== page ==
MCDANIEL: Being “on mission” is a way of life. Living on mission is caught more than taught, kind of like a little girl feeding her baby doll a bottle. She imitates her mom. Our kids wanted to imitate what we did, so we let them.  We had to remember, too, that just like the body of Christ our kids were each different. So their expression of living on mission would look different. One of our sons is a natural teacher and could share a Bible story with other kids without any help.  His little brother, at the age of four, wanted to teach, too, but didn’t have quite the oratory skills. So we would say a sentence, and then he would repeat it “teaching” the village kids. Our daughter wanted to participate but was more scared. However, we would find her eating an African meal with a few other girls, and they would share stories together and sing songs.

TEXAN: How can parents of young children set the stage for their kids to care about the world and have a heart for the nations?
MCDANIEL: Children make mental memories of people in their world and how to interact with them at a very young age. Our two oldest children were ages 5 and 3 when we moved to Africa. They had to learn a new culture. However, for our child that was born in Africa, different cultures were normal to him. 

I would say that creating awareness opportunities is a great start. Read about different peoples and different religions, or learn a different language. But don’t stop there. Experience gives life to knowledge. Intentionally make friends with people from other nations who live in your community. Invite them to your home. Living your own life as a mom or dad sets the stage for you children to have a heart for the nations.  I would also say, go on a short-term mission trip. Your kids will miss you of course, but they will also be very intrigued about the stories you have to tell. And you will be changed, which will spill over into your children.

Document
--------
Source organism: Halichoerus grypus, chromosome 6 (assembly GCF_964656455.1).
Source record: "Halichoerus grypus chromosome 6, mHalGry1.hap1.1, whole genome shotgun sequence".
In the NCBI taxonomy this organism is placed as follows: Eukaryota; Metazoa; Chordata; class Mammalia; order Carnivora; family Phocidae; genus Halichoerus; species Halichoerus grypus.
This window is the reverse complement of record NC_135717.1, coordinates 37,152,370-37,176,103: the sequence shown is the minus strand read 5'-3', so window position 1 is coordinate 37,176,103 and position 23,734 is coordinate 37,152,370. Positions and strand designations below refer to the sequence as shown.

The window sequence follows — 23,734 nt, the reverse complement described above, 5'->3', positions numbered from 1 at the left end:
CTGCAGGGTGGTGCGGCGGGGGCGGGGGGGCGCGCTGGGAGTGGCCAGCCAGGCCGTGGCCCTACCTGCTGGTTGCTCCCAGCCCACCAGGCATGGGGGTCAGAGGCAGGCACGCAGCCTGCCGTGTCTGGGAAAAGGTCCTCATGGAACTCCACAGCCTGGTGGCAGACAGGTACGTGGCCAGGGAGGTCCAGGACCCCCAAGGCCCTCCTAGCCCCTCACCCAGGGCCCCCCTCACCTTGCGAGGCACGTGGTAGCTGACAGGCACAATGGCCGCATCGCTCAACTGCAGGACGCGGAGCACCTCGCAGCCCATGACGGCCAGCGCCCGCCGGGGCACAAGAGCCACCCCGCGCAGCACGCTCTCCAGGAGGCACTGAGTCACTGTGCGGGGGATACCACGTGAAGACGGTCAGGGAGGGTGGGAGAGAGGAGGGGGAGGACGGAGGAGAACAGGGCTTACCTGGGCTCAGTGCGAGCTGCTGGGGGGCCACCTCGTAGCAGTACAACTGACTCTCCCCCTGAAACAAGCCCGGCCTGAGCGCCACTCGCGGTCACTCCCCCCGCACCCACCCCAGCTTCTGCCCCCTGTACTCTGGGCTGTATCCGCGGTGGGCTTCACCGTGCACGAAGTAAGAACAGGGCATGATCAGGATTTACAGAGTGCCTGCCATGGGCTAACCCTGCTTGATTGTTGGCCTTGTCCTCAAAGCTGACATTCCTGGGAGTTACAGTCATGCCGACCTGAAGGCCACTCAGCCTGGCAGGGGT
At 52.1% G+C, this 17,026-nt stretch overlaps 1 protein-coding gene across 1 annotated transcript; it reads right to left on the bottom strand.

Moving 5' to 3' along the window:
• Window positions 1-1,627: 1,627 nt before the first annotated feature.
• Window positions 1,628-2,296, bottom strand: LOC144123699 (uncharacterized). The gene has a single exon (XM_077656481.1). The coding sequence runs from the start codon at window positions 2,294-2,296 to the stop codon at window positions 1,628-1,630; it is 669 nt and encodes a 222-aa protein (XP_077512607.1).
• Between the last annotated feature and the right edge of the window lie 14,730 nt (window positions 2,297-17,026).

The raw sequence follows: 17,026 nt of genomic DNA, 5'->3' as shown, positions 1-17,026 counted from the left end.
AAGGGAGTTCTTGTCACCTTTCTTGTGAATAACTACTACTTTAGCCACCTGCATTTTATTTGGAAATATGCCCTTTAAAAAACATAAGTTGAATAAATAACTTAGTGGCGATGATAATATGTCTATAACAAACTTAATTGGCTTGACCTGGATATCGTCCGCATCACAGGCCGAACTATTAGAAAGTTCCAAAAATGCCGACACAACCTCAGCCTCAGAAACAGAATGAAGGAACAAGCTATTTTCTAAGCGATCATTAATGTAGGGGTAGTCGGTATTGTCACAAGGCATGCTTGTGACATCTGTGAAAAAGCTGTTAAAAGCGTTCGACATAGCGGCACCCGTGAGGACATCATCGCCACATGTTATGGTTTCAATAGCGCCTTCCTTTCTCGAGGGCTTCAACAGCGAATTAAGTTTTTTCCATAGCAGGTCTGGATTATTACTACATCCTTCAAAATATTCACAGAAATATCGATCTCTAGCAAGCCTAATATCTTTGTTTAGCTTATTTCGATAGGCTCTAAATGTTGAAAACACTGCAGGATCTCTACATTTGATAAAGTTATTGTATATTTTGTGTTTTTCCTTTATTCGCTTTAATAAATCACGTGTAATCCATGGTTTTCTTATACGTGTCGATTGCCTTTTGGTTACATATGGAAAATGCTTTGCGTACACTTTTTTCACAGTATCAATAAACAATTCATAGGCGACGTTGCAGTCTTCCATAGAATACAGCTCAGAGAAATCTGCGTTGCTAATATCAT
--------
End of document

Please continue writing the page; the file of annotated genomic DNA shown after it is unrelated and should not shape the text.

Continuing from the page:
TEXAN: For the parent of a teen who is inwardly-focused, how can the parent work with the child to broaden his perspective to love and serve others?
MCDANIEL: This is a harder question to answer. I’ve had three teens, and it’s definitely not a one-size-fits-all. In a non-judgmental way, take your teenagers on a short-term mission trip in the States or somewhere else. Do it together. Let them see other teenagers in different life situations. I wouldn’t preach it, but let the experiences preach. Trust is huge in this situation. As parents we might want to say, “Don’t you appreciate what you have so much more now?”  Instead, trust that God will use the experience in time.  And if living life on mission is new to you as a parent, say it. Be honest with your teens about your own heart process and journey of God working in you. Let them see the change taking place by modeling it.

TEXAN: What are some practical tips for parents traveling overseas with children on a mission trip?
MCDANIEL: I’m all about kids traveling overseas. I’m also all about kids being very much a part of the training process. When we have kids at our church go overseas, they learn to present the story of creation to Christ just like adults. We practice eating some of the foods, learn about the culture, and learn to respect differences in the cultures. We even discuss culture shock and feelings they might experience once they arrive.